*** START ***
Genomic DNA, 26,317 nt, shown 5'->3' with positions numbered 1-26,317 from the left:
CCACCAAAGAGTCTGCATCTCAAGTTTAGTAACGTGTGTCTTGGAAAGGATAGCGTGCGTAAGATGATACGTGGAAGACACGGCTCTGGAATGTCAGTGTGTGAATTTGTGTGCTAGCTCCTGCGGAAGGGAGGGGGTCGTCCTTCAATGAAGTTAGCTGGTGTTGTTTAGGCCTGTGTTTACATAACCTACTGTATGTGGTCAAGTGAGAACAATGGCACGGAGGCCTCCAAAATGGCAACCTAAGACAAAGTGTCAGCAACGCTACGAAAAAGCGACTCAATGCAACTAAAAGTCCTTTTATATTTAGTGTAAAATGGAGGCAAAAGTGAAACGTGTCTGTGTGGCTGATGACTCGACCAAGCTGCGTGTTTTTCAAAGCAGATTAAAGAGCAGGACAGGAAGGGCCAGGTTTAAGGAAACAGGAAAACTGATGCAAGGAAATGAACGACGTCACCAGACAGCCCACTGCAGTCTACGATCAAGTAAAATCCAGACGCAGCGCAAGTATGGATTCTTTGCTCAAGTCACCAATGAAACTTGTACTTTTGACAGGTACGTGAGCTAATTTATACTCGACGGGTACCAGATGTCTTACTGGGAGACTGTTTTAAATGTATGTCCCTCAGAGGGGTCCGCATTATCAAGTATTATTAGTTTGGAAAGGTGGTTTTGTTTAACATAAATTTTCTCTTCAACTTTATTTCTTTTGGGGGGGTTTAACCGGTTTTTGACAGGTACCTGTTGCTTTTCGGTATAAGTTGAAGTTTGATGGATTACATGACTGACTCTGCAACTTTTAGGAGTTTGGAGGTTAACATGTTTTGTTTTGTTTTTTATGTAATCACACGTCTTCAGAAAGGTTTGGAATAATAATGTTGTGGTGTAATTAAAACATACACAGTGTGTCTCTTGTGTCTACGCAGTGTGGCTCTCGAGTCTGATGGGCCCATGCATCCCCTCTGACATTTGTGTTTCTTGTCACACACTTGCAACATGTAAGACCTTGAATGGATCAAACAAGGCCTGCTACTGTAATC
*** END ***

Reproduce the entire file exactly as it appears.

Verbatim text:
Genomic DNA, 26,317 nt, shown 5'->3' with positions numbered 1-26,317 from the left:
CCACCAAAGAGTCTGCATCTCAAGTTTAGTAACGTGTGTCTTGGAAAGGATAGCGTGCGTAAGATGATACGTGGAAGACACGGCTCTGGAATGTCAGTGTGTGAATTTGTGTGCTAGCTCCTGCGGAAGGGAGGGGGTCGTCCTTCAATGAAGTTAGCTGGTGTTGTTTAGGCCTGTGTTTACATAACCTACTGTATGTGGTCAAGTGAGAACAATGGCACGGAGGCCTCCAAAATGGCAACCTAAGACAAAGTGTCAGCAACGCTACGAAAAAGCGACTCAATGCAACTAAAAGTCCTTTTATATTTAGTGTAAAATGGAGGCAAAAGTGAAACGTGTCTGTGTGGCTGATGACTCGACCAAGCTGCGTGTTTTTCAAAGCAGATTAAAGAGCAGGACAGGAAGGGCCAGGTTTAAGGAAACAGGAAAACTGATGCAAGGAAATGAACGACGTCACCAGACAGCCCACTGCAGTCTACGATCAAGTAAAATCCAGACGCAGCGCAAGTATGGATTCTTTGCTCAAGTCACCAATGAAACTTGTACTTTTGACAGGTACGTGAGCTAATTTATACTCGACGGGTACCAGATGTCTTACTGGGAGACTGTTTTAAATGTATGTCCCTCAGAGGGGTCCGCATTATCAAGTATTATTAGTTTGGAAAGGTGGTTTTGTTTAACATAAATTTTCTCTTCAACTTTATTTCTTTTGGGGGGGTTTAACCGGTTTTTGACAGGTACCTGTTGCTTTTCGGTATAAGTTGAAGTTTGATGGATTACATGACTGACTCTGCAACTTTTAGGAGTTTGGAGGTTAACATGTTTTGTTTTGTTTTTTATGTAATCACACGTCTTCAGAAAGGTTTGGAATAATAATGTTGTGGTGTAATTAAAACATACACAGTGTGTCTCTTGTGTCTACGCAGTGTGGCTCTCGAGTCTGATGGGCCCATGCATCCCCTCTGACATTTGTGTTTCTTGTCACACACTTGCAACATGTAAGACCTTGAATGGATCAAACAAGGCCTGCTACTGTAATC